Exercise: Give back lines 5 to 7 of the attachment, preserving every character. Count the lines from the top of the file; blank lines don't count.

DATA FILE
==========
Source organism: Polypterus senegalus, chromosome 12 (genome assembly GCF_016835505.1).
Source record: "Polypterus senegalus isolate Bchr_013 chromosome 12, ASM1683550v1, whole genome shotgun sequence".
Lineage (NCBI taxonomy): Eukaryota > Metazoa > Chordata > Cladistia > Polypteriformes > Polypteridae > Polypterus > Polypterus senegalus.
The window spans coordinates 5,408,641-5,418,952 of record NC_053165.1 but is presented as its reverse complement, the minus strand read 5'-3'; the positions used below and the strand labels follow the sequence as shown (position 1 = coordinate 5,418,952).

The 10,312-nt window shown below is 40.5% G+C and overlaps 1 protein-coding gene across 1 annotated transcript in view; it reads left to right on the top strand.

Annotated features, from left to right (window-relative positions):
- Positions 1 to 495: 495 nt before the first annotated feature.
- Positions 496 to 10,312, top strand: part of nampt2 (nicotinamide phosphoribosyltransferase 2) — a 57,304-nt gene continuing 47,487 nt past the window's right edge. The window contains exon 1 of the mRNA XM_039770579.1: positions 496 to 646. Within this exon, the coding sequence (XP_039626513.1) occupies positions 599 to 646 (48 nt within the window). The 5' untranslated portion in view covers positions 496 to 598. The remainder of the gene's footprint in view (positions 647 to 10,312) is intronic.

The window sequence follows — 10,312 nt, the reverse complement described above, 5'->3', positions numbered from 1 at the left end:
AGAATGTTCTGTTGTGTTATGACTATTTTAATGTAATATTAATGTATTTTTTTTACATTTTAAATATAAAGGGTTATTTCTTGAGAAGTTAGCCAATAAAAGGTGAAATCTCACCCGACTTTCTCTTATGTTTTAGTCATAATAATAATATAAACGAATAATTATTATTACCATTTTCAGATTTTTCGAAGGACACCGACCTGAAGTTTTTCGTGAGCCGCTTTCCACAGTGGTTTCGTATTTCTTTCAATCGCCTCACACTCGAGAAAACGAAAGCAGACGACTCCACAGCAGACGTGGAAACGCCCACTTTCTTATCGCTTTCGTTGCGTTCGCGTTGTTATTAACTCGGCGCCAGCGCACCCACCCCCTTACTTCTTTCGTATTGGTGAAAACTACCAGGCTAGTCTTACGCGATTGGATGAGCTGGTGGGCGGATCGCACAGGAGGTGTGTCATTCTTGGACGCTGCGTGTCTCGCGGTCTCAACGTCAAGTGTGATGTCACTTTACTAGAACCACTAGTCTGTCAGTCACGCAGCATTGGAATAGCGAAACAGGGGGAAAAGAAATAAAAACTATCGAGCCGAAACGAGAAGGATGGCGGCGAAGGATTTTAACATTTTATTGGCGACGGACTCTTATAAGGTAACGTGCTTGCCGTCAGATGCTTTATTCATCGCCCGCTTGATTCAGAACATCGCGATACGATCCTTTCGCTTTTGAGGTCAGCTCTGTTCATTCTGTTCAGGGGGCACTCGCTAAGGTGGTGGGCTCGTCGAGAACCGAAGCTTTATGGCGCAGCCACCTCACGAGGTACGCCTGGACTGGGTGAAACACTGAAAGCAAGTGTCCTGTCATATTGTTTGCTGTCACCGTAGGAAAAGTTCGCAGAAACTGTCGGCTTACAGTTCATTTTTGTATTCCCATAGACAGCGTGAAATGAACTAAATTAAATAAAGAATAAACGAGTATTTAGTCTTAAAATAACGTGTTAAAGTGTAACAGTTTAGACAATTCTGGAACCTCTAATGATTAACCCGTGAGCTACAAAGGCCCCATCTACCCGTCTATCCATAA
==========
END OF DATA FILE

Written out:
The 10,312-nt window shown below is 40.5% G+C and overlaps 1 protein-coding gene across 1 annotated transcript in view; it reads left to right on the top strand.

Annotated features, from left to right (window-relative positions):
- Positions 1 to 495: 495 nt before the first annotated feature.